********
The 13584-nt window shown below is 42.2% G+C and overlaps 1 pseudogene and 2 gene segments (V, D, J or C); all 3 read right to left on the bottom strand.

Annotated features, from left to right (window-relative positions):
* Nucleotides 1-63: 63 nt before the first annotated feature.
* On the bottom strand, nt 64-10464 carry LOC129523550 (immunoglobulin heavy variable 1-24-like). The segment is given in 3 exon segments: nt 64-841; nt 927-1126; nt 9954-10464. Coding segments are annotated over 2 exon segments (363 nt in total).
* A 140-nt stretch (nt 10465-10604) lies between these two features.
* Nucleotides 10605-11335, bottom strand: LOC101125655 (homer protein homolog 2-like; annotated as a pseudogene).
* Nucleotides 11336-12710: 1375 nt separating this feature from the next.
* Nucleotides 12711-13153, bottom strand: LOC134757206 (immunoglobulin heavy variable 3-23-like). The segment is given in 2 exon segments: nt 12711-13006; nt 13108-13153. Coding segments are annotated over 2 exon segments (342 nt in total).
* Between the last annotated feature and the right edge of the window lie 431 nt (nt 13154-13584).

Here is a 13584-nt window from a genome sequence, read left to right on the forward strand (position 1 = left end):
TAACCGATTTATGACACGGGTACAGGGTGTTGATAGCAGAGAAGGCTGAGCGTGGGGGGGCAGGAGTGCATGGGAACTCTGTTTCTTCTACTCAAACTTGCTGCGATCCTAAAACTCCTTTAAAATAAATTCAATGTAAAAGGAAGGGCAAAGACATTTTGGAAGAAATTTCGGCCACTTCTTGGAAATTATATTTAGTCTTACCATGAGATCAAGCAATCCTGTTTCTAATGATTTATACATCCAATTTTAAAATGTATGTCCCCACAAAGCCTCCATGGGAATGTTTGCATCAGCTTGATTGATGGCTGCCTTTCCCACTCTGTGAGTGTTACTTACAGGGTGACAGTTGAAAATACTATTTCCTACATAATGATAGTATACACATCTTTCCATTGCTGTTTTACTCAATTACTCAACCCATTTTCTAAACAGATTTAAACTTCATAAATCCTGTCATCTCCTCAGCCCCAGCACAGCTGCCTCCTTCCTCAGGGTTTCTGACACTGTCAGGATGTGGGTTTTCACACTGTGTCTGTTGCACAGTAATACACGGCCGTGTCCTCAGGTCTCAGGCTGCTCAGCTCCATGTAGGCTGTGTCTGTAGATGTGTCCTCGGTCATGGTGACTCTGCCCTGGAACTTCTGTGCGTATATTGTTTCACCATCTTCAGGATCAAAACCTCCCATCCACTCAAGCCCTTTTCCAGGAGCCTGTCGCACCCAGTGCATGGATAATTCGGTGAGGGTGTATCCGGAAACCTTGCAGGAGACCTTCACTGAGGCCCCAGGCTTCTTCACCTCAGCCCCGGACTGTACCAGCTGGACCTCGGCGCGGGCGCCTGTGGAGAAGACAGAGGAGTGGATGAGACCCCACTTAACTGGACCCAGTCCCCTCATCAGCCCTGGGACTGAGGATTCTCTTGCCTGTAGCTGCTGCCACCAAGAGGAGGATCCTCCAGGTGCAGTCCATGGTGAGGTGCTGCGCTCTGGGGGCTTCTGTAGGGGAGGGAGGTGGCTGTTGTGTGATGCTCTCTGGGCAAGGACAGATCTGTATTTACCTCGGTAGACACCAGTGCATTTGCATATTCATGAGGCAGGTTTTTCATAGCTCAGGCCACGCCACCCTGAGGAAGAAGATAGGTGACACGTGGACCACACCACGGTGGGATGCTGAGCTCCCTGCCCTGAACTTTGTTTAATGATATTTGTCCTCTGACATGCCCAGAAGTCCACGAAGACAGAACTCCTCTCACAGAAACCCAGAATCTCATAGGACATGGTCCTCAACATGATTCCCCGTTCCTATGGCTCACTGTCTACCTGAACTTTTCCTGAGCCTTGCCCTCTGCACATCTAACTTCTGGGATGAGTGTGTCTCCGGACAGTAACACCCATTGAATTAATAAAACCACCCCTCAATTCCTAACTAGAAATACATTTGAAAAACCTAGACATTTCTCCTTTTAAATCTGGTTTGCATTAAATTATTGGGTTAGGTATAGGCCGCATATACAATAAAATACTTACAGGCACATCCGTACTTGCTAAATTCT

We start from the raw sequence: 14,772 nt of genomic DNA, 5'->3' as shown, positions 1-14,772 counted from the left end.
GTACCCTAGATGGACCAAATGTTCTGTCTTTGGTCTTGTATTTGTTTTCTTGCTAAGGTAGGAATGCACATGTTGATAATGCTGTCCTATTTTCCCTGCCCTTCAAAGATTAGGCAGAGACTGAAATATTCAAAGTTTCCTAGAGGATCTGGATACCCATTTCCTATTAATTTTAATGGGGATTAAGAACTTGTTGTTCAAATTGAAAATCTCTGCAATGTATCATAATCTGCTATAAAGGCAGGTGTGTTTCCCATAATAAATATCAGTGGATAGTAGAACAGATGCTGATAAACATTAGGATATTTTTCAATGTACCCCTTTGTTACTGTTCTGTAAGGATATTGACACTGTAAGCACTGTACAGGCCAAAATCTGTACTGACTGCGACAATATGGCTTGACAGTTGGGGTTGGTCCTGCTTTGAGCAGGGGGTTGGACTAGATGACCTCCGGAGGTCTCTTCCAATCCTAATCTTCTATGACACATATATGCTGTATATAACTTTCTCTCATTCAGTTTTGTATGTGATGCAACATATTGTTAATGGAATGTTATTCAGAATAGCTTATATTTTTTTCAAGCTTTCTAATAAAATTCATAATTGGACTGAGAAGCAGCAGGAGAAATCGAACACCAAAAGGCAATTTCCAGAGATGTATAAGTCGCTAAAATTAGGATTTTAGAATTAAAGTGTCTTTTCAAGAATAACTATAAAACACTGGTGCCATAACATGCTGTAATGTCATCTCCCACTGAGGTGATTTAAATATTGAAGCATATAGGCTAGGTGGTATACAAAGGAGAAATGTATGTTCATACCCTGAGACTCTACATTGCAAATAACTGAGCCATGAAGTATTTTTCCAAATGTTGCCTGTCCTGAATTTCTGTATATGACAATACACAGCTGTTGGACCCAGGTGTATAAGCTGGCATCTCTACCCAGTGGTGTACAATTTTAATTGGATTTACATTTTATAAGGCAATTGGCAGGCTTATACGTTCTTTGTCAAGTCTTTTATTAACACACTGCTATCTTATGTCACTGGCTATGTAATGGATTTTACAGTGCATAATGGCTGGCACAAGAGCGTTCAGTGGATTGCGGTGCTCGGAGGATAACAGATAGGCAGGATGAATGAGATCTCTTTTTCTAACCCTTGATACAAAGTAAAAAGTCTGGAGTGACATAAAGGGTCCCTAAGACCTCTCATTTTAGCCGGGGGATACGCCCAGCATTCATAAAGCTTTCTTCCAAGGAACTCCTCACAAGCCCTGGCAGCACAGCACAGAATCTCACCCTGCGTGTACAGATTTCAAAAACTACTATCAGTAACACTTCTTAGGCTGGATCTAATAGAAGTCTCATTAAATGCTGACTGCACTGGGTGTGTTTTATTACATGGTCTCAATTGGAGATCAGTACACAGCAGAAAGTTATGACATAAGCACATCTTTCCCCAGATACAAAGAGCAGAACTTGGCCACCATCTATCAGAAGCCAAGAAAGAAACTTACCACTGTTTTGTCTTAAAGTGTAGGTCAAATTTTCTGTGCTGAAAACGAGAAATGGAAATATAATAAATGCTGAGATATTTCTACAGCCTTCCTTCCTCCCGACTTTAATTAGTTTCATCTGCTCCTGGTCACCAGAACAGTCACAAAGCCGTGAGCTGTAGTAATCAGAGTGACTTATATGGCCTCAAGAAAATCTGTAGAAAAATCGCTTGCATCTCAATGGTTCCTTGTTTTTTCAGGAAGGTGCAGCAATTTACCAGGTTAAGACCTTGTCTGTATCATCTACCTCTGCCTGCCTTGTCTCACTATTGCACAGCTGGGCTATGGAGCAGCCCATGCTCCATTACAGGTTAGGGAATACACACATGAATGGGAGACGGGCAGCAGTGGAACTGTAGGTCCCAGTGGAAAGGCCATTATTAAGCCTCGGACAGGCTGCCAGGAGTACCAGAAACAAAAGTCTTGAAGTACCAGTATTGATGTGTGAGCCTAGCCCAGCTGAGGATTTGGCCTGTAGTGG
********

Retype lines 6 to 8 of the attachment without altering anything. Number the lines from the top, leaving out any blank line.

* Nucleotides 10605-11335, bottom strand: LOC101125655 (homer protein homolog 2-like; annotated as a pseudogene).
* Nucleotides 11336-12710: 1375 nt separating this feature from the next.
* Nucleotides 12711-13153, bottom strand: LOC134757206 (immunoglobulin heavy variable 3-23-like). The segment is given in 2 exon segments: nt 12711-13006; nt 13108-13153. Coding segments are annotated over 2 exon segments (342 nt in total).